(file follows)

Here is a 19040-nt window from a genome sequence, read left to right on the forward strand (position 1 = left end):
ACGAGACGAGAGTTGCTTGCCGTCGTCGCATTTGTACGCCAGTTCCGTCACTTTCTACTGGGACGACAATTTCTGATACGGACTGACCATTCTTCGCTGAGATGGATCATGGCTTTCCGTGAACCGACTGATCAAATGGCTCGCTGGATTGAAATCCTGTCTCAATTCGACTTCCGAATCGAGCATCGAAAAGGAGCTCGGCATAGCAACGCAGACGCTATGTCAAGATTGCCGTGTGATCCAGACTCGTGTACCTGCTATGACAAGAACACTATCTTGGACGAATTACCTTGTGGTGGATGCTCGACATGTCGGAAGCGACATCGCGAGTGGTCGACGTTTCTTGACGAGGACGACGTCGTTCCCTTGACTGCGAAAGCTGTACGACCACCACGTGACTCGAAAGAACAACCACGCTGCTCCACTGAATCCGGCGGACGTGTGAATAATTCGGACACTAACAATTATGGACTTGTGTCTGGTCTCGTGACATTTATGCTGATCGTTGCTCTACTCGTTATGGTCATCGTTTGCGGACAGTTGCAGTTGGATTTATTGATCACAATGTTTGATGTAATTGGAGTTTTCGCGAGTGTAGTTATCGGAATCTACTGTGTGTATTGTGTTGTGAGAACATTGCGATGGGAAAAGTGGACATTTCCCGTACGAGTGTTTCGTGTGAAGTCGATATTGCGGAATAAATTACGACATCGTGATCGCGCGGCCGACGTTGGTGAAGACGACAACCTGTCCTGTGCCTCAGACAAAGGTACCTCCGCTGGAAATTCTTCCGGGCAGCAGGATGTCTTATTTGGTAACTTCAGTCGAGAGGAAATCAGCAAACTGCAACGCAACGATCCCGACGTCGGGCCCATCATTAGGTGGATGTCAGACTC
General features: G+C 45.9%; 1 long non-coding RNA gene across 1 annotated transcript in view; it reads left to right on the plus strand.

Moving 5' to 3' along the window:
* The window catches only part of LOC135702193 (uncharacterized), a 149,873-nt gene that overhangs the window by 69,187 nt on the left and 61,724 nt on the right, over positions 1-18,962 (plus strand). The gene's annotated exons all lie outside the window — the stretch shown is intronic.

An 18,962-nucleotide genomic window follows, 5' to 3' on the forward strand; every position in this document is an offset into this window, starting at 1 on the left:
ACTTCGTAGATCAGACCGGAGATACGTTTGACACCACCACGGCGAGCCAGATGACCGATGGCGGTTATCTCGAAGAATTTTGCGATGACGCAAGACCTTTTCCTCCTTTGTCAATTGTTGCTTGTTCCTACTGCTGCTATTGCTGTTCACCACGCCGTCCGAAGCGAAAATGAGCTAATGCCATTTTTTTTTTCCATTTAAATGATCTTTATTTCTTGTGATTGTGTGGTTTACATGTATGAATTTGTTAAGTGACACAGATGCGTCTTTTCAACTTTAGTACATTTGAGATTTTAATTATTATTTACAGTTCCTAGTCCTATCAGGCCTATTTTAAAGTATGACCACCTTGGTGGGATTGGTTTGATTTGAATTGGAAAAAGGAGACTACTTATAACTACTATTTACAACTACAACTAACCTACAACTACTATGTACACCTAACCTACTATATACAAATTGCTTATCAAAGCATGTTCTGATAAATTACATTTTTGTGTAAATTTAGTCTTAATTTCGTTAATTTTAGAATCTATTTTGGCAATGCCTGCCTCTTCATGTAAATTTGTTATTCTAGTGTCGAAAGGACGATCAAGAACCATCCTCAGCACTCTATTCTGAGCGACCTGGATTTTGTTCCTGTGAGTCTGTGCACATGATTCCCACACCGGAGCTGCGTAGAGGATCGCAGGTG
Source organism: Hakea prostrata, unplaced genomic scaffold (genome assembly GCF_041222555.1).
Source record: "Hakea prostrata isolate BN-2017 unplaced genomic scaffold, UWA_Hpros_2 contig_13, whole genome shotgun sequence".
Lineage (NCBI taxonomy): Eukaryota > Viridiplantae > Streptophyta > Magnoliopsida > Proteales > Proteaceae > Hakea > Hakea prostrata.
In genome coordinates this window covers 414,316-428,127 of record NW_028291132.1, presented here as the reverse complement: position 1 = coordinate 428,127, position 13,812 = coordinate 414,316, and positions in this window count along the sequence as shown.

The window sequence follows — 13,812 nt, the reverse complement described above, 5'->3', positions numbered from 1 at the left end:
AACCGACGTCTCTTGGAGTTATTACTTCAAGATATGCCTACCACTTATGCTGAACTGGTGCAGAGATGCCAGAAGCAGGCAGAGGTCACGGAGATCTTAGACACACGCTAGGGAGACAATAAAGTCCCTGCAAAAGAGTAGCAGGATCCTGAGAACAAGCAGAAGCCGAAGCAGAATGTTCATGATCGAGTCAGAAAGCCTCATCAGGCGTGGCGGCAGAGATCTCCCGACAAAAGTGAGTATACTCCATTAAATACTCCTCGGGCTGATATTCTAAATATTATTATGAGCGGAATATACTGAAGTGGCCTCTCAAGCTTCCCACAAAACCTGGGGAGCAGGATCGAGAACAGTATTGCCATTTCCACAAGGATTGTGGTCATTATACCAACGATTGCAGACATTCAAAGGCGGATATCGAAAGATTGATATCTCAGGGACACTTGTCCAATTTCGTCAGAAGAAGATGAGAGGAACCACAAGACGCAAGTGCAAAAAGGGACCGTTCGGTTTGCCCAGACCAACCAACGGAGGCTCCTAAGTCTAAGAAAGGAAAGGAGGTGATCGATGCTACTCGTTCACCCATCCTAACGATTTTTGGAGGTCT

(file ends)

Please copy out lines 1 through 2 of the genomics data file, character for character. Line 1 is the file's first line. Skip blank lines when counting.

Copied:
Here is a 19040-nt window from a genome sequence, read left to right on the forward strand (position 1 = left end):
ACGAGACGAGAGTTGCTTGCCGTCGTCGCATTTGTACGCCAGTTCCGTCACTTTCTACTGGGACGACAATTTCTGATACGGACTGACCATTCTTCGCTGAGATGGATCATGGCTTTCCGTGAACCGACTGATCAAATGGCTCGCTGGATTGAAATCCTGTCTCAATTCGACTTCCGAATCGAGCATCGAAAAGGAGCTCGGCATAGCAACGCAGACGCTATGTCAAGATTGCCGTGTGATCCAGACTCGTGTACCTGCTATGACAAGAACACTATCTTGGACGAATTACCTTGTGGTGGATGCTCGACATGTCGGAAGCGACATCGCGAGTGGTCGACGTTTCTTGACGAGGACGACGTCGTTCCCTTGACTGCGAAAGCTGTACGACCACCACGTGACTCGAAAGAACAACCACGCTGCTCCACTGAATCCGGCGGACGTGTGAATAATTCGGACACTAACAATTATGGACTTGTGTCTGGTCTCGTGACATTTATGCTGATCGTTGCTCTACTCGTTATGGTCATCGTTTGCGGACAGTTGCAGTTGGATTTATTGATCACAATGTTTGATGTAATTGGAGTTTTCGCGAGTGTAGTTATCGGAATCTACTGTGTGTATTGTGTTGTGAGAACATTGCGATGGGAAAAGTGGACATTTCCCGTACGAGTGTTTCGTGTGAAGTCGATATTGCGGAATAAATTACGACATCGTGATCGCGCGGCCGACGTTGGTGAAGACGACAACCTGTCCTGTGCCTCAGACAAAGGTACCTCCGCTGGAAATTCTTCCGGGCAGCAGGATGTCTTATTTGGTAACTTCAGTCGAGAGGAAATCAGCAAACTGCAACGCAACGATCCCGACGTCGGGCCCATCATTAGGTGGATGTCAGACTC